Yet the richly-woven Brahmsian model which so inspired Tchaikovsky and Dvořák is not in evidence in either of the works. Both Turnage and Maxwell Davies have treated the six instruments independently, rather than as sections, with no driving engine of inner-parts, thus creating airy, exposed textures and subtle timbral contrasts. Turnage's Returning, written for his parents' own 50th wedding anniversary, is all about continuities and homecoming. Opening 'as if frozen' with fragile, keening tones over stuttering pizzicato, a melody grows from a single note and begins to clothe itself with twining harmonies, the cello shadowing violins rather than underpinning the harmony. In an intense, dynamic middle section, strokes slice antiphonally across the group, until it begins to dissolve, and the high, sweet tune of its opening returns, ending with a lone veiled viola. I would never think of Turnage in the same breath as Maxwell Davies, and yet both these sextets seemed to belong, in their own inimitable ways, to a long tradition of British pastoralism whose melancholy resonances persist into our time.
Maxwell Davies's musical landscapes particularly reflect his rugged Orcadian home, and The Last Island (2009) is a portrait of a rocky outcrop off Sanday. It offers a dizzying labyrinth of fiendish polyrhythms, enacting the elemental conflicts that menace the island. We seem to hear the groans of ship-wrecked sailors in its opening, a strange suspension of wails, harmonics and glissandi, which coalesce into broad, hymn-like music, disturbed by the fluttering of wings. The sextet, wonderfully performed by the Nash under Martyn Brabbin's precise direction, ends with fragments of plainsong and the soughing of the wind." Classical Music, December 2014
[BBC Lunchtimes at LSO/St Lukes]
"The Nash Ensemble opened with Borodin's D minor String Sextet. Melodies were beautifully sculpted and there was abundant energy, especially from the lower strings, with moments of exquisite delicacy in the Andante second movement. Sadly, the last movements are lost. Stravinsky's Three Pieces for String Quartet followed, in striking performances. Pizzicatos twanged violently, ponticellos rasped, violist Lawrence Power wound down to an all but inaudible sul tasto at the end, and second violinist David Adams performed his strange scalic interventions in the first piece splendidly.
Tchaikovsky's Souvenir de Florence sextet ended this lunchtime concert. With two violas and two cellos working away energetically below, this is a work that can sometimes sound a little thin on top. Not here: leader Stephanie Gonley and David Adams have plenty of heft of their own, and the six players called up a storm in the first movement, with tonal size and depth that could put a few string orchestras to shame. There was wonderful playing from Gonley and cellist Rebecca Gilliver in the great melody and duet of the second movement. The finale was a great rustic dance with a terrific galloping ending." The Strad, January 2015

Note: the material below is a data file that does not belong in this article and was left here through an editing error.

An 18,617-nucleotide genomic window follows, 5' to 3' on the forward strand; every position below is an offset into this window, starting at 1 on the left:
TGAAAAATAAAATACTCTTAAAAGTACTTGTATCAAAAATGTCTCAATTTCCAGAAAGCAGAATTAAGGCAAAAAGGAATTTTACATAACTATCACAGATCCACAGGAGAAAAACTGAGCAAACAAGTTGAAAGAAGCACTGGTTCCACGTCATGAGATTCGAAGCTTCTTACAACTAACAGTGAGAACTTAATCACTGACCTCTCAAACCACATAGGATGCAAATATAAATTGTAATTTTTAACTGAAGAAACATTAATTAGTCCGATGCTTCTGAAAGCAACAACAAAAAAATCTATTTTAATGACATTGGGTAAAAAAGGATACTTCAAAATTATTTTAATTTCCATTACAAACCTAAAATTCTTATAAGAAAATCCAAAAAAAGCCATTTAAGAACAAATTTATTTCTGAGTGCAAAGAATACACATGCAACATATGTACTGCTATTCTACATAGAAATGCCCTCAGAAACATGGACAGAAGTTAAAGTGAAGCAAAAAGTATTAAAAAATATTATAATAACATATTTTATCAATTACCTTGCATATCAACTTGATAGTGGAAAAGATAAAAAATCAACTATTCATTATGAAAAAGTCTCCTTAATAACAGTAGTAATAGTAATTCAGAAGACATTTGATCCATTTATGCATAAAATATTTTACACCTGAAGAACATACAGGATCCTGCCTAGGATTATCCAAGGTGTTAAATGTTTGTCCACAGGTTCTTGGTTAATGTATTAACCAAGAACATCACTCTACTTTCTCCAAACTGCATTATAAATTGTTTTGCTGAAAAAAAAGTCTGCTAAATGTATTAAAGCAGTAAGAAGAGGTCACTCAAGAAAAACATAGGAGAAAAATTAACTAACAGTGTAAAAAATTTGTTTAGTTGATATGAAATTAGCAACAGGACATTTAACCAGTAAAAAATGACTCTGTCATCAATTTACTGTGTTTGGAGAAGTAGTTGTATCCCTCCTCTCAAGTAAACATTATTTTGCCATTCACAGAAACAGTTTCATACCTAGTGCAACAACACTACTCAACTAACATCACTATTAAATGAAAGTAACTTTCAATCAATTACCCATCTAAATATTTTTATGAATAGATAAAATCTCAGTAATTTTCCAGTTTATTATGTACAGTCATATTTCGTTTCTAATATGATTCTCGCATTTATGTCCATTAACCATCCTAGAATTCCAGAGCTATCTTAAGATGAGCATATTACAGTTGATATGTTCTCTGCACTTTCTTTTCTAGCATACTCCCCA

[Nash Ensemble 50th anniversary]
"Britain's most durable chamber group celebrates its 50th birthday - an astonishing achievement for its founding director Amelia Freedman - with a Wigmore Hall series resurrecting some of the classic concerts presented over the past half-century. Music ranges from Mozart and Mahler to Tchaikovsky, De Falla and works by such contemporary giants as Elliott Carter and Harrison Birtwistle." The Sunday Times, July 2014
[Cheltenham Festival, 4 July 2014]
"…John Woolrich's Pluck from the Air, a rhythmically vivid 10-minute movement for piano quintet, unveiled at a Pittville Pump Room morning recital by the Nash Ensemble between passionate accounts of Haydn's "Sunrise" String Quartet (Op.76 No.4) and Schubert's Trout Quintet" The Sunday Times, July 2014
[Wigmore Hall, 26 March 2014]
"…the Nash Ensemble's talent is to give equal voice to chamber music in any variety of instrumental combinations." The Observer, March 2014
[Bridge CD for Hyperion CDA68003]
awarded 5 stars: "The Cello Sonata that Frank Bridge completed in 1917 was the first in the magnificent series of works that form the core of his still underrated achievement, and the bridge between the Edwardian good manners of his early style, exemplified in this Nash Ensemble collection by the Phantasy Piano Quartet of 1910 and four string-quartet arrangements of British and Irish folk tunes, and the modernist-tinged unease of his greatest music. The sonata receives a wonderfully searching performance from Paul Watkins and Ian Brown, complemented by Marianne Thorsen's account, again with Brown, of the Violin Sonata of 1932. By then, Bridge's mature style was fully formed, with its conciseness and thematic economy; the earlier lyricism is there, but as just one part of an expressive web. Thorsen and Brown catch those moodswings perfectly." The Guardian, September 2013